This is how long it takes to get ‘back in the saddle’ after the holiday period

Brits take an average of FOUR days to get ‘back in the saddle’ after the holiday period, according to a survey.

A study of 2,000 adults shows the majority of us won’t start functioning properly until almost a full working week has passed.

Re-adjusting to early mornings, the mountain of work which has piled up over the festive break and having to deal with challenging clients all take their toll in early January.

Others find it hard to get in the mood for exercise, knowing when they do go to the gym it will be packed with people on a New Year fitness kick.

The study, commissioned by working animal charity SPANA, found for one in six Brits, the feeling of having nothing to look forward to also means they struggle to get back into their normal routine.

Geoffrey Dennis, chief executive of SPANA, which provides free veterinary treatment to working animals in developing countries around the world, said: “Going back to work after time off can be a shock to the system – especially after a sustained period of parties, lie-ins and relaxation.

“However, most of us are fortunate to be returning to jobs that we feel comfortable in, with decent colleagues and reasonable working conditions.

”As the holiday hangovers kick in, it’s important to keep some perspective and remember that our working lives could be unimaginably worse.”

The study found 44 per cent of adults reckon they suffer from the January blues, and 52 per cent said that during the early part of the month, they’ll only be be at work in body, but not ‘in mind’.

Three in 10 workers said they’re fully expecting work to be awful in January because they know they can’t have any time off for a while, while a fifth said they’re likely to return to a big work load.

And a quarter are not looking forward to the likelihood that everyone else will be miserable about the return to work.

Perhaps unsurprisingly, more than a fifth of adults have considered calling in sick for the first few days back to work, while more than half are expecting to feel sad the evening before their first day.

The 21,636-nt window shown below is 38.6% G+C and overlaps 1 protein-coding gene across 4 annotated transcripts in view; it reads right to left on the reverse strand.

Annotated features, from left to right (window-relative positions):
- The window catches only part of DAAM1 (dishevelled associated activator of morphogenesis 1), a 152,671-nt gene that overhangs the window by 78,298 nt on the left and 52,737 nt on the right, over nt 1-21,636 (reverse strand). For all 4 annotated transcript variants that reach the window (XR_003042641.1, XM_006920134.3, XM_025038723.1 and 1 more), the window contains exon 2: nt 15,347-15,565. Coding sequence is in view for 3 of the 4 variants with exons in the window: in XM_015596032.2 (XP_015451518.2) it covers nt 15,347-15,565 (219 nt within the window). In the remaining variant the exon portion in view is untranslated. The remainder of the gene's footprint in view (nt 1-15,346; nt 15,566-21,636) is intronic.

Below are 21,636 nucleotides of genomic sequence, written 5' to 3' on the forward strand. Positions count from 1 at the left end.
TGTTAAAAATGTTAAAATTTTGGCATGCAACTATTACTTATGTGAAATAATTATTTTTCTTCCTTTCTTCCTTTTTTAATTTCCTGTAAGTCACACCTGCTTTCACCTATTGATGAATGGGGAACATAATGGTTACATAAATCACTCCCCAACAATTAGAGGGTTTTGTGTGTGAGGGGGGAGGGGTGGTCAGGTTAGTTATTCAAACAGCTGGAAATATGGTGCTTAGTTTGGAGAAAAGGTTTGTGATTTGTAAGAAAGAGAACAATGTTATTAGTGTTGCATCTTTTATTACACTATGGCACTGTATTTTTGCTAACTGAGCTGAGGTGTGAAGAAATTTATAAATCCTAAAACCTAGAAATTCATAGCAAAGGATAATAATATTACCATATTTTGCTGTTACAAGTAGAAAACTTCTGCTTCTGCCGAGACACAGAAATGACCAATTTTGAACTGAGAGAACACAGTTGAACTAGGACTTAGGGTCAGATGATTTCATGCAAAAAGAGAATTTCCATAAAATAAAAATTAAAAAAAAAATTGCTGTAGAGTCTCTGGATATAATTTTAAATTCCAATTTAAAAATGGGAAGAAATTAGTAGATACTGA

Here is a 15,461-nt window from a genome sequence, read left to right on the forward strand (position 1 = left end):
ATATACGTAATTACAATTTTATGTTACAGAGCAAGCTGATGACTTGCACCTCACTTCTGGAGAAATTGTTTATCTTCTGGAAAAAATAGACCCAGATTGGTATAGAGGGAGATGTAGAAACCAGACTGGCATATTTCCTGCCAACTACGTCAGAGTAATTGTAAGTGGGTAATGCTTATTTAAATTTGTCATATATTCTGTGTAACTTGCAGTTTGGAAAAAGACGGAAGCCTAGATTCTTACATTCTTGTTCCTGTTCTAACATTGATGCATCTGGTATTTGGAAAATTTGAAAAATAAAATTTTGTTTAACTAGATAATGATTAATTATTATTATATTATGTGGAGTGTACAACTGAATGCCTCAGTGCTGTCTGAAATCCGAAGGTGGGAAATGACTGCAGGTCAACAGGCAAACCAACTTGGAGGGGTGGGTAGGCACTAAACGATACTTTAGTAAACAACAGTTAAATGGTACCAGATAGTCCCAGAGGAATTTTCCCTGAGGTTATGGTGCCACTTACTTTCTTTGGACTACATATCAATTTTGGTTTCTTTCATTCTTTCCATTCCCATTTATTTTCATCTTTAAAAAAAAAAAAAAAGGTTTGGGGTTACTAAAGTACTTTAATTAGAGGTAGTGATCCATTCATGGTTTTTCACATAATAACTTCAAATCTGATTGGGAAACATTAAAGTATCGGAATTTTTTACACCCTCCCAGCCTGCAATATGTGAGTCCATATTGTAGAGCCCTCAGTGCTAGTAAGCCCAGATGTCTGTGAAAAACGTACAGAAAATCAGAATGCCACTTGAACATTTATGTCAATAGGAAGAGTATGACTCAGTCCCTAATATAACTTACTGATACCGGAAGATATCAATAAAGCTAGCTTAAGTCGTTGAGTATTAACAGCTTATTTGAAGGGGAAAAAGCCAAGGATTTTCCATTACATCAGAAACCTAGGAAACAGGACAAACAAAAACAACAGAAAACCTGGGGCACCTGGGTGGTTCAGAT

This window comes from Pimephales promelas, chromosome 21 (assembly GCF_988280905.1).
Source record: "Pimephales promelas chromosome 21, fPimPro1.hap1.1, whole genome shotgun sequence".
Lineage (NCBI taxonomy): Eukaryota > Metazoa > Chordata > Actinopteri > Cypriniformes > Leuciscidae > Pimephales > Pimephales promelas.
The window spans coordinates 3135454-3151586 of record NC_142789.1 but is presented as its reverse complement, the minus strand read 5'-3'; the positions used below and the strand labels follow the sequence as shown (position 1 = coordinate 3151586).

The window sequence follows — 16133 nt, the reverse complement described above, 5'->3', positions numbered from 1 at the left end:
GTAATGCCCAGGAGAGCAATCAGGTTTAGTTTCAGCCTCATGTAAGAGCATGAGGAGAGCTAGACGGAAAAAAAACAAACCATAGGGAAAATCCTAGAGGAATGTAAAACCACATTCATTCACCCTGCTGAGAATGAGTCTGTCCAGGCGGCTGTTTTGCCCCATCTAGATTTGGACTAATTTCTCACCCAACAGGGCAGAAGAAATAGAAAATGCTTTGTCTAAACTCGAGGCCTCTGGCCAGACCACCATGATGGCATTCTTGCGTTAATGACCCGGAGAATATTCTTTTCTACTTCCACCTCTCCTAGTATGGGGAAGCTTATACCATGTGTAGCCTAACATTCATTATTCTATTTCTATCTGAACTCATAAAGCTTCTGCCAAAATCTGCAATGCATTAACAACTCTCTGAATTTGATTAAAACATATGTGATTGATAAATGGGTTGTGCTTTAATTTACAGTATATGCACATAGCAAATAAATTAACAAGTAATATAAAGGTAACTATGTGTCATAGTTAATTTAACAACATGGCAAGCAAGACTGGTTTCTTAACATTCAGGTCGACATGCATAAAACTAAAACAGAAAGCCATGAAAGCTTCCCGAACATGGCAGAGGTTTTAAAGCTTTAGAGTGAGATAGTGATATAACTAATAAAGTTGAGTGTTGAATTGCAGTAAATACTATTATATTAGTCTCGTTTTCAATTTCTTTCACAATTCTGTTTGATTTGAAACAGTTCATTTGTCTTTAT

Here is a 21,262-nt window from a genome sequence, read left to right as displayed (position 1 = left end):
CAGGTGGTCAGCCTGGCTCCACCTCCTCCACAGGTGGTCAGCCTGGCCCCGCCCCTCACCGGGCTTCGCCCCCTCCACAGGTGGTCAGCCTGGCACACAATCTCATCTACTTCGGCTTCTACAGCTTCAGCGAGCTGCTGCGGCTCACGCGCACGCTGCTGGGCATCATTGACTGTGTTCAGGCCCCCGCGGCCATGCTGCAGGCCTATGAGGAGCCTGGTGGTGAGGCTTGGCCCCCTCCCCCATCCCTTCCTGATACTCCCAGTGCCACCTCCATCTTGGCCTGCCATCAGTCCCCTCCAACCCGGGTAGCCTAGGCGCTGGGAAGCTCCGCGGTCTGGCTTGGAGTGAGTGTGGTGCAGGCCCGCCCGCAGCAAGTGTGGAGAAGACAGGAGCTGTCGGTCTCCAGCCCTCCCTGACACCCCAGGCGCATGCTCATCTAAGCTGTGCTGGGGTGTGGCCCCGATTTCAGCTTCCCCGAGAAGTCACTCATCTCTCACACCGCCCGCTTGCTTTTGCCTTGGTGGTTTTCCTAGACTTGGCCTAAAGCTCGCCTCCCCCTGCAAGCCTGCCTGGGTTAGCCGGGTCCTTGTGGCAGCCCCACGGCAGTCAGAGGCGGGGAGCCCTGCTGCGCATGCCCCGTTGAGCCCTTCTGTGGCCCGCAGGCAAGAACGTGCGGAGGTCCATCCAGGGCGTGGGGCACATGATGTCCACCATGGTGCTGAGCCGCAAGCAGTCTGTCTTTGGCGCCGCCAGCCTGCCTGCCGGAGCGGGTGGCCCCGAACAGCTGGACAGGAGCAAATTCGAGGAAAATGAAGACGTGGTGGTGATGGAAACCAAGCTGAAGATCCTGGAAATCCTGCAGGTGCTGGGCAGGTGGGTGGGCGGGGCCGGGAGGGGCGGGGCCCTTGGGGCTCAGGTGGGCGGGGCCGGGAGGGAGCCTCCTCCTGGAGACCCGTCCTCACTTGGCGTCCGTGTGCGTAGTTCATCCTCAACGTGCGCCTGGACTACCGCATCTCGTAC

Researchers also found almost half of those polled have no intentions of making any social arrangements in January.

When asked why, 12 per cent said they would be too grumpy, while a third say they’ll have no money.

A lack of cash also means Brits are unlikely to go shopping in the January sales, and won’t do anything of any interest until the first pay day of 2019.

The fact there are still months left of winter to go, feeling tired and sluggish and having to endure rubbish television are other major reasons adults find January a chore.

Brits also don’t like the fact social media is full of weight loss plans they can’t relate to, and everyone is doing dry January.

Dennis added: “It’s a very different story for working animals overseas.

”These animals have no holiday or retirement.

”Day-in, day-out, they work in punishing environments, carrying backbreaking loads, often without the rest, water and vital veterinary care they need.”

“Working horses, donkeys, camels and other animals in developing countries often endure short, painful lives, in brutal conditions.

”This global workforce of 200 million animals must work every day to help their owners earn a small income and put food on the table.

”Without these hardworking animals, many of the world’s poorest communities would have nothing.

“These animals are unsung heroes, but they desperately need our help.

“That’s why SPANA’s work is important – ensuring that the welfare of working animals is improved and that they receive the veterinary treatment they urgently require when they are sick or injured.”

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